FIG. 10 shows a plot of the digitized signals from the sensors 15 and 16 plotted with X being the digitized signals on sensor 15 and Y being the digitized signals on sensor 16. Between t3 and t4 of FIG. 7, the signals in the two sensors are relatively in phase. As a result, the plot of the digitized signals shown in FIG. 10, generally comprises a straight line or a relatively flat oval. Assuming that, at time t1, the cuff pressure is between the diastolic and systolic pressures, the proximal sensor 15 begins to sense the Korotkoff sound and at time t2 which is one-quarter wave length later, the distal sensor 16 begins to sense the Korotkoff sound. These signals are generally sinusoidal, and as a result of the one quarter wave length spacing of sensors 15 and 16, are 90° out of phase. During the occurrence of the Korotkoff sound, the X-Y plot of the digitized signals from sensors 15 and 16 becomes more circular as shown in FIG. 11.
The processor 12 determines when the signals from sensors 15 and 16 are out of phase to identify the occurrence of the Korotkoff sound. In the preferred embodiment of the invention, this is accomplished by calculating the cross-product of vectors which intersect sampling points plotted on the X-Y axes and time delayed about 0.015 seconds using the following expression:
R=(Xi+b -Xi)(Yi+c -Yi+a)-(Xi+c -Xi+a)(Yi+b -Yi).
Xi is a sample from the sensor 15,
Yi is a sample from sensor 16.
a is signal delay divided by sample time.
b is one-half signal period.
c is a+b.
The cross-product R of the vectors AB and CD is shown in FIG. 10. During the period t3 -t4, when the plot is a straight line or a relatively flat oval, R is relatively low and less then the threshold value Z as seen in FIG. 7. At time t1, the proximal sensor 15 begins to sense the Korotkoff sound and at time t2, the distal sensor 16 begins to sense the Korotkoff sound. The Korotkoff signals in sensors 15 and 16 are generally sinusoidal and one-quarter wave length apart or 90° out of phase. As a result, the X-Y plot of these signals becomes more circular, as shown in FIG. 10. The cross product of the vectors AB and CD thus increases during the Korotkoff signal as shown in FIG. 7. The processor 12 compares the computed value R to the threshold value Z to indicate the occurrence of the Korotkoff sound. The pressure in the cuff at time T1 when the Korotkoff sound is first sensed is the patient's systolic pressure.
As the pressure in cuff 11 is decreased gradually to a level below systolic pressure, the Korotkoff sound is sensed during each heart beat. When the patient's blood pressure equals or exceeds that in cuff 11, so that the artery remains open between heart beats, the Korotkoff sound is no longer detected. The pressure in the cuff at this point is the patient's diastolic pressure.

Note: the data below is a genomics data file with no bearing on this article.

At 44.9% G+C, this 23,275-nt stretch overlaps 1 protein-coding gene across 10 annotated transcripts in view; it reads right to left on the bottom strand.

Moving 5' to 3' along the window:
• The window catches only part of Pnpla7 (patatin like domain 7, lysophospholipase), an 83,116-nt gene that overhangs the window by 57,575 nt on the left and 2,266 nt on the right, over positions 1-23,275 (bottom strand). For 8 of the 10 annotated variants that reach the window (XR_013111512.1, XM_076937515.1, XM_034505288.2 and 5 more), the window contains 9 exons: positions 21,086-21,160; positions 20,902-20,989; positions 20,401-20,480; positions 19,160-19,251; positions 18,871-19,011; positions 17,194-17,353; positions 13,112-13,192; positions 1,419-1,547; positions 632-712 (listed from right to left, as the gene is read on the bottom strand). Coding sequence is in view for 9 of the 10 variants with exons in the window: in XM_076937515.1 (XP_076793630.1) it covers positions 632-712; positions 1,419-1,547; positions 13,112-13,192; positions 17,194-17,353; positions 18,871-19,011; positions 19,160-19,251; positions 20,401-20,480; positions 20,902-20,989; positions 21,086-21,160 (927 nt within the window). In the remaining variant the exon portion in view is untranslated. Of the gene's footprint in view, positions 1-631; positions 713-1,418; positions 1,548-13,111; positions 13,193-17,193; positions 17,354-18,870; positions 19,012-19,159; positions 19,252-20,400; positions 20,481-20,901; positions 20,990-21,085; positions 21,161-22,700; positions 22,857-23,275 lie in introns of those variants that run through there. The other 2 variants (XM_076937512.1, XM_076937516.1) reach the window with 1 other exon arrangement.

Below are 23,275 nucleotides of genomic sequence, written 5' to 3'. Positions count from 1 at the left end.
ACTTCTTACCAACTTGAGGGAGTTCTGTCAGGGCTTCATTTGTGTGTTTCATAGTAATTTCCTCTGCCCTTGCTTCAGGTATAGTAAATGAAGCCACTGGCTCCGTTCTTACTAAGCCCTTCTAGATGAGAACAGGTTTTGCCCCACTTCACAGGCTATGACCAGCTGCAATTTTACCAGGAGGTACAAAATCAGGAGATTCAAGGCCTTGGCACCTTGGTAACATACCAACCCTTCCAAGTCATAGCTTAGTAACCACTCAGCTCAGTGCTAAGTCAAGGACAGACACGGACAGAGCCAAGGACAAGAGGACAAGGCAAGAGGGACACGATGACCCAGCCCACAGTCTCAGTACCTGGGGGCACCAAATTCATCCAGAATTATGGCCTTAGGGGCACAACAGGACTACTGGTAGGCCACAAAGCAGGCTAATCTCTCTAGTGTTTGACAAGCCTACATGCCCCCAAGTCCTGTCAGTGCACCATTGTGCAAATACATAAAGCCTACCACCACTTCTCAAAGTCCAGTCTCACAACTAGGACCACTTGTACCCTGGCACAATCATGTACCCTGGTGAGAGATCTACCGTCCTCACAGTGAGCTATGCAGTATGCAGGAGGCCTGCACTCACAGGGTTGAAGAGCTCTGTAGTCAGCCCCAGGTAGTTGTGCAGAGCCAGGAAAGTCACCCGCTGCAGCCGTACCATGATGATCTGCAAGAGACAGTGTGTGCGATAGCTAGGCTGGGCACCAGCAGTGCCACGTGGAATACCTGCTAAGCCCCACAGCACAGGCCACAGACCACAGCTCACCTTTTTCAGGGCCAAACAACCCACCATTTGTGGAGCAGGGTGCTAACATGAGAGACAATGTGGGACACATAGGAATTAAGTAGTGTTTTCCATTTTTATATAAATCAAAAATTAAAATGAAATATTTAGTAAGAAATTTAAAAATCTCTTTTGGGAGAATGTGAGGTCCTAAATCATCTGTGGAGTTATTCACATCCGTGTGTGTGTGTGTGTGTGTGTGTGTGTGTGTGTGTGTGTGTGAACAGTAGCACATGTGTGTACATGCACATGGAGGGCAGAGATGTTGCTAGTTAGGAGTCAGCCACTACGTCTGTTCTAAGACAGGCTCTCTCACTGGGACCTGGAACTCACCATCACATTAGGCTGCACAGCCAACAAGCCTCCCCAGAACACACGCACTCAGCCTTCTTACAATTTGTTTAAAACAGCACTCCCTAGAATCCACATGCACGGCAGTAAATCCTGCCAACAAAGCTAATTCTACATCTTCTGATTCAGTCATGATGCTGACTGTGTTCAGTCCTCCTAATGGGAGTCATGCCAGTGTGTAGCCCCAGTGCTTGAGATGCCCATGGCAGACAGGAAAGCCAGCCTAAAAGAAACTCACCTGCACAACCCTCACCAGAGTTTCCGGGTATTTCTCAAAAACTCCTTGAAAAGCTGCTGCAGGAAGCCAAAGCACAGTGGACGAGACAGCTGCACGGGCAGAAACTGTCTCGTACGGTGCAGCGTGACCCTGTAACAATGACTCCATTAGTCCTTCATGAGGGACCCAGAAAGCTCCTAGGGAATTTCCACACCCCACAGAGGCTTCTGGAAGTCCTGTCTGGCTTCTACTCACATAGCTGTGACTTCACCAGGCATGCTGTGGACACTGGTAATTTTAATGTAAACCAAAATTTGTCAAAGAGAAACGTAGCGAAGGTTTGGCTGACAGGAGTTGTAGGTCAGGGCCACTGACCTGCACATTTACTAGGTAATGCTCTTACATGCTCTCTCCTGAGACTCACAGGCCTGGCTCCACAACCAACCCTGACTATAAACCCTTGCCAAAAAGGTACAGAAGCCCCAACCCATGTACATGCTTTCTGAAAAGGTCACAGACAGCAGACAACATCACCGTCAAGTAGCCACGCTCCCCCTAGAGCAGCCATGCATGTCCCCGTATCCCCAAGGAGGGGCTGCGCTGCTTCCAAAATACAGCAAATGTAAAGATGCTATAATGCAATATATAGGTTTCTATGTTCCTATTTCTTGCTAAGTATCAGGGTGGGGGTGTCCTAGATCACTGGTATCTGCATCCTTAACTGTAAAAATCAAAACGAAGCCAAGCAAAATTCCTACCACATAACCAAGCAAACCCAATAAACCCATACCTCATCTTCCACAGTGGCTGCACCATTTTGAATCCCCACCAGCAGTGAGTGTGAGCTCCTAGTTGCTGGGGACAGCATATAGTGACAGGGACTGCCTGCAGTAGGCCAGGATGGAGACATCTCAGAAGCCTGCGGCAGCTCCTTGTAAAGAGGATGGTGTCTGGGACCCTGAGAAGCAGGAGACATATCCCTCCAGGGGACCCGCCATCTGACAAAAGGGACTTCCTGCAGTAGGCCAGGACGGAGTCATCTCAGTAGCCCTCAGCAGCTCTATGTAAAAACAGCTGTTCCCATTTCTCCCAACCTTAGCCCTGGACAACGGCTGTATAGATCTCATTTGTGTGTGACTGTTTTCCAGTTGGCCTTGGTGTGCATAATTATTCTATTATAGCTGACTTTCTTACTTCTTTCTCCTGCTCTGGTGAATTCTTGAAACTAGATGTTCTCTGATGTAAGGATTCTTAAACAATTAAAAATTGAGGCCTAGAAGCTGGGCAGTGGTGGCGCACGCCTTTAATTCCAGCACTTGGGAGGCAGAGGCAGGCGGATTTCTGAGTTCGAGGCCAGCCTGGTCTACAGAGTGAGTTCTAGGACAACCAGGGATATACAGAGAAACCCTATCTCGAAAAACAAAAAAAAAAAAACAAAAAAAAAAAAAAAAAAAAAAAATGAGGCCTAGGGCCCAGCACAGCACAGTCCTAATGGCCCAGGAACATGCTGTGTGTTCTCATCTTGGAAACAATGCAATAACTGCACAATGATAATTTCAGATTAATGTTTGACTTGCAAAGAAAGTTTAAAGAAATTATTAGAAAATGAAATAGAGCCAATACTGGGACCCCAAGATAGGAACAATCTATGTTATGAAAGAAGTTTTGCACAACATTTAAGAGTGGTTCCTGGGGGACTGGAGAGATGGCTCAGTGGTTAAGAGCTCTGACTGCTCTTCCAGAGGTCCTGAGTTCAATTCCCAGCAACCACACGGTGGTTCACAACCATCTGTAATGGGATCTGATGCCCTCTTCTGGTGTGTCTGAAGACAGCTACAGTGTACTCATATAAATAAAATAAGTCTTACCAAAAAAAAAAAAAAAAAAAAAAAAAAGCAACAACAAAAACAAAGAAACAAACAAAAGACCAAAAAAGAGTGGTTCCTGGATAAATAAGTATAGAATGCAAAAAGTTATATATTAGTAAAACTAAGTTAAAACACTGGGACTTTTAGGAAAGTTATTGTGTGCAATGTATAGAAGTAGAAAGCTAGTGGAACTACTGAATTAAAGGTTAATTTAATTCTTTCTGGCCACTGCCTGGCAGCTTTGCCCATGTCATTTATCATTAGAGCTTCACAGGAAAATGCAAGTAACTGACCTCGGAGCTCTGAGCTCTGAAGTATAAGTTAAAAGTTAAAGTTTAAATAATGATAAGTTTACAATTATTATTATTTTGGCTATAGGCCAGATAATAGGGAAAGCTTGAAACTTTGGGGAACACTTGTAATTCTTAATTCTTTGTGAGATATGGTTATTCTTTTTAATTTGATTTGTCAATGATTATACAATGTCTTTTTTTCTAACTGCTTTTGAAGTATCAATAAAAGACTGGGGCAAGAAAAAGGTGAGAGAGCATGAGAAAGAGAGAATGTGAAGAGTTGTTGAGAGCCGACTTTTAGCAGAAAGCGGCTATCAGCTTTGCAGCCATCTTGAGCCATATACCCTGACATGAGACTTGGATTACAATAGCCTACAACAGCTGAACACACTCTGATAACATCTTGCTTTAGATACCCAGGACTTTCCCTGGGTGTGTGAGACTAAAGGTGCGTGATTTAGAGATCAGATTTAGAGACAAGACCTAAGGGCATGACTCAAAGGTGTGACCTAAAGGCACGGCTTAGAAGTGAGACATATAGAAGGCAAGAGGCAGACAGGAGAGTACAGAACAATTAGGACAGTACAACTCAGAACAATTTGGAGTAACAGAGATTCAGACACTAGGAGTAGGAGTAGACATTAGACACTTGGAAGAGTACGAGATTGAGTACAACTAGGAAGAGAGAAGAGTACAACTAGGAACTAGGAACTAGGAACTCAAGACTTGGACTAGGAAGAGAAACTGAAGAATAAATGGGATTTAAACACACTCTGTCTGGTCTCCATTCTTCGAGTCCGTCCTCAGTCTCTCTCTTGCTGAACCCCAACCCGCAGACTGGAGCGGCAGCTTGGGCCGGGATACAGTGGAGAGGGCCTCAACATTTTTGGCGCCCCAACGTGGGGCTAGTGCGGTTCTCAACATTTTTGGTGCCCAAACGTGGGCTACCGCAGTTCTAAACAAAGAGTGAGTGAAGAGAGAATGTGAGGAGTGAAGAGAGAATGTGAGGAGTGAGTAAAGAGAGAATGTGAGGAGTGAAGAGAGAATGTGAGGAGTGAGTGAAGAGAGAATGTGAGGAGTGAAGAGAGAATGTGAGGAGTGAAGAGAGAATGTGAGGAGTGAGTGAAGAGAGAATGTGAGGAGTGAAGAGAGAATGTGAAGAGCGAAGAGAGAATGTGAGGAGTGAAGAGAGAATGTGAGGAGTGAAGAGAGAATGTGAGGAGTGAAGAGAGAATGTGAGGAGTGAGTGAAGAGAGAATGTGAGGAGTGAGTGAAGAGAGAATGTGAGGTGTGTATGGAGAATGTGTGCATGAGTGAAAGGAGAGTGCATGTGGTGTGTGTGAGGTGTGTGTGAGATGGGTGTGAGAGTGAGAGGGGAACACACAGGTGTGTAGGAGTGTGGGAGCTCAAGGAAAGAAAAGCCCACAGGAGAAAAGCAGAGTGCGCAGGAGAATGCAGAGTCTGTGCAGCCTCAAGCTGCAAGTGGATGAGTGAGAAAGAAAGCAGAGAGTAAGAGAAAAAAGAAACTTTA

FIGS. 12 and 13 show a transducer 48 according to the preferred embodiment of the invention. Here, the transducer 48 also includes a substrate 50, a piezoelectric film 51, four electrodes 52, 54, 56 and 58 applied to one surface of the film 51, and a ground electrode 59 applied to the opposite surface. Conductors 60, 62, 64, 66 and 68 respectively connect electrodes 52, 54, 56, 58 and 59 to the processor 12. A thin protective film 70 of a material such as Mylar is applied above the electrodes 52, 54, 56 and 58. In the preferred embodiment, the overlapping active areas of electrodes 52, 54, 56 and 58 with electrode 59 are each 10 millimeters square and are located one millimeter apart so that the center-to-center distance between successive electrodes 52, 54, 56 and 58 is 11 millimeters or about one-quarter wave length. In the processor 12, the signals from electrode 52 is subtracted from the signal from electrode 56 and the signal from electrode area 54 is subtracted from the electrode 58 signal. This provides two differential sensors having an effective center-to-center distance of about 11 millimeters or one-quarter wavelength. By taking the differential between the signals in the two active areas, greater signal strength is achieved. The differential signals are digitalized and then processed in the manner discussed with respect to the embodiment of FIGS. 8a-8f.
By locating the sensors one-quarter wave length apart and phase comparing the signals in the two sensors, the signal in each sensor pair related to the occurrence of the Korotkoff sound can be readily detected while the effect of the noise signals can be substantially eliminated.
While only a few embodiments of the invention have been illustrated and described, it is not intended to be limited thereby, but only by the scope of the appending claims. For example, while a specific transducer is disclosed, the invention may also be practiced with a transducer consisting of conventional sensors responsive to the Korotkoff sound and located about one-quarter wave length apart. These may include, for example, acoustic microphones, strain gauges, and the like.
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|International Classification||A61B5/022, A61B7/04|
|Cooperative Classification||A61B5/02208, A61B2562/0204, A61B7/045, A61B5/02233|
|European Classification||A61B5/022A, A61B5/022D, A61B7/04B|
|Jan 25, 1995||AS||Assignment|
Owner name: MARQUETTE ELECTRONICS, INC., WISCONSIN
Free format text: ASSIGNMENT OF ASSIGNORS INTEREST;ASSIGNOR:VOITH, PAUL RICHARD;REEL/FRAME:007325/0624
Effective date: 19950120
|Feb 13, 2001||REMI||Maintenance fee reminder mailed|
|Mar 6, 2001||SULP||Surcharge for late payment|
|Mar 6, 2001||FPAY||Fee payment|
Year of fee payment: 4
|Nov 29, 2004||FPAY||Fee payment|
Year of fee payment: 8
|Jan 26, 2009||REMI||Maintenance fee reminder mailed|
|Jul 22, 2009||LAPS||Lapse for failure to pay maintenance fees|
|Sep 8, 2009||FP||Expired due to failure to pay maintenance fee|
Effective date: 20090722